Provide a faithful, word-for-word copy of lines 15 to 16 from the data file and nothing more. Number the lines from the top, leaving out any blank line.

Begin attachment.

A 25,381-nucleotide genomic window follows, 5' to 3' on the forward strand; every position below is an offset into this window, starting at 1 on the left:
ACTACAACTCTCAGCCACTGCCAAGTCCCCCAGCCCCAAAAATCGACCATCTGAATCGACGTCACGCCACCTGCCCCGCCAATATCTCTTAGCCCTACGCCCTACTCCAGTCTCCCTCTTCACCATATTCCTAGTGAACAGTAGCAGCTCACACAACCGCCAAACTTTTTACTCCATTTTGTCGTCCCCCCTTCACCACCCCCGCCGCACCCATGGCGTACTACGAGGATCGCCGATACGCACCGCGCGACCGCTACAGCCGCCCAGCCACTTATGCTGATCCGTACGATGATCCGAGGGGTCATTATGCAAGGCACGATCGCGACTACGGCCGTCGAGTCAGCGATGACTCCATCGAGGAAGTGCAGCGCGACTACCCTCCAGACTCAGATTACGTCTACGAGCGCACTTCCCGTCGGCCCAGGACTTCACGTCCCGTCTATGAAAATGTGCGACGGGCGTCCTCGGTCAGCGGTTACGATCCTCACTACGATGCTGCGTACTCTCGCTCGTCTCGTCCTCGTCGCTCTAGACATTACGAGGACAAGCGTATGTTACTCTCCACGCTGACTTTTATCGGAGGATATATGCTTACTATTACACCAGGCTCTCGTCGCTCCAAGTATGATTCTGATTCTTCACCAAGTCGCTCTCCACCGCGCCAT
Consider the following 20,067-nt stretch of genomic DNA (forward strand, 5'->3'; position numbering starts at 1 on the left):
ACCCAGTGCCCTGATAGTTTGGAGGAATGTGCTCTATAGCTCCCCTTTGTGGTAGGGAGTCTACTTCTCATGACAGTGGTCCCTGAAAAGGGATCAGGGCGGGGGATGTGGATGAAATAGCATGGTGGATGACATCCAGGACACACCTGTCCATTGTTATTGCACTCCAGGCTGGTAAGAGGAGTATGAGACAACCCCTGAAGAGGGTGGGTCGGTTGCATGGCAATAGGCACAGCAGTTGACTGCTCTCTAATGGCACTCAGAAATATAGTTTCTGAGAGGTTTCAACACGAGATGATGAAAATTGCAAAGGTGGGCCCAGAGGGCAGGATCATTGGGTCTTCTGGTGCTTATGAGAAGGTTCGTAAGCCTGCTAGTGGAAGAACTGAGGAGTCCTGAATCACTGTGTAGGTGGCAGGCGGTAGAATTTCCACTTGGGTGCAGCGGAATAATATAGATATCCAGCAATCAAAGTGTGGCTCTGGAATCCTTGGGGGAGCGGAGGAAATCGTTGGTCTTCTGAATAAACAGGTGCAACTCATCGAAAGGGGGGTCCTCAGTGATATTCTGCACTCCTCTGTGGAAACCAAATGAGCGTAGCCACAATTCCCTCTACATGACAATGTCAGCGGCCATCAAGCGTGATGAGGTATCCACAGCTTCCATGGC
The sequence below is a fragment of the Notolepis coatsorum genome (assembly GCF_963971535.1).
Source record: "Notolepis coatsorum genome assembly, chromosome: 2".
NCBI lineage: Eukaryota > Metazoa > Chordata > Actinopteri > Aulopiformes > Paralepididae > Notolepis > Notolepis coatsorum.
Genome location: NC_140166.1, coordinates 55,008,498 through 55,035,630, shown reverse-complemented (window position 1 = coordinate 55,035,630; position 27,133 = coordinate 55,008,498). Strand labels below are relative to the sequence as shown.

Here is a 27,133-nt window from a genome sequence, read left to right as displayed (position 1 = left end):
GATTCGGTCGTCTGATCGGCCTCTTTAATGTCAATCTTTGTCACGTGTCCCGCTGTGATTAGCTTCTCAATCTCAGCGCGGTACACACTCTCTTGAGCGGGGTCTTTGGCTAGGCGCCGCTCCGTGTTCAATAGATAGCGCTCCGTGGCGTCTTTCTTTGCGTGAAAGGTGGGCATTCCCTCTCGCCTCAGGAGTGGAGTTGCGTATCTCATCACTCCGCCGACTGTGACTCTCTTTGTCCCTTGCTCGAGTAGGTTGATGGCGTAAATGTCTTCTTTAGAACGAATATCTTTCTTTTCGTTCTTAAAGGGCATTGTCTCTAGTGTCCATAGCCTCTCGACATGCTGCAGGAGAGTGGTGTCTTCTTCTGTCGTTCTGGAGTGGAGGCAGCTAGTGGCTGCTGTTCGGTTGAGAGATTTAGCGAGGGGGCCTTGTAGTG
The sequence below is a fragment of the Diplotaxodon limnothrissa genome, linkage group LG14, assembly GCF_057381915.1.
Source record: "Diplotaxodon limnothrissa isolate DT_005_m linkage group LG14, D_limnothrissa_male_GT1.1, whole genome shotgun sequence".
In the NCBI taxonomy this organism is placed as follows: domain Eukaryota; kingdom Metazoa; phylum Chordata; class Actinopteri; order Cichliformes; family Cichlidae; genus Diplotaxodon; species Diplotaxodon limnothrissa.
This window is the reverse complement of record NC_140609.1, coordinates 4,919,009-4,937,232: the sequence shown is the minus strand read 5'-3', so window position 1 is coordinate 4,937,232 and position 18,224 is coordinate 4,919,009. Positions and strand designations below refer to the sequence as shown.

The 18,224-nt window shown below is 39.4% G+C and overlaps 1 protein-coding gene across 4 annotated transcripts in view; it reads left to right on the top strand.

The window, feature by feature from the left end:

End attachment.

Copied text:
The 18,224-nt window shown below is 39.4% G+C and overlaps 1 protein-coding gene across 4 annotated transcripts in view; it reads left to right on the top strand.

The window, feature by feature from the left end: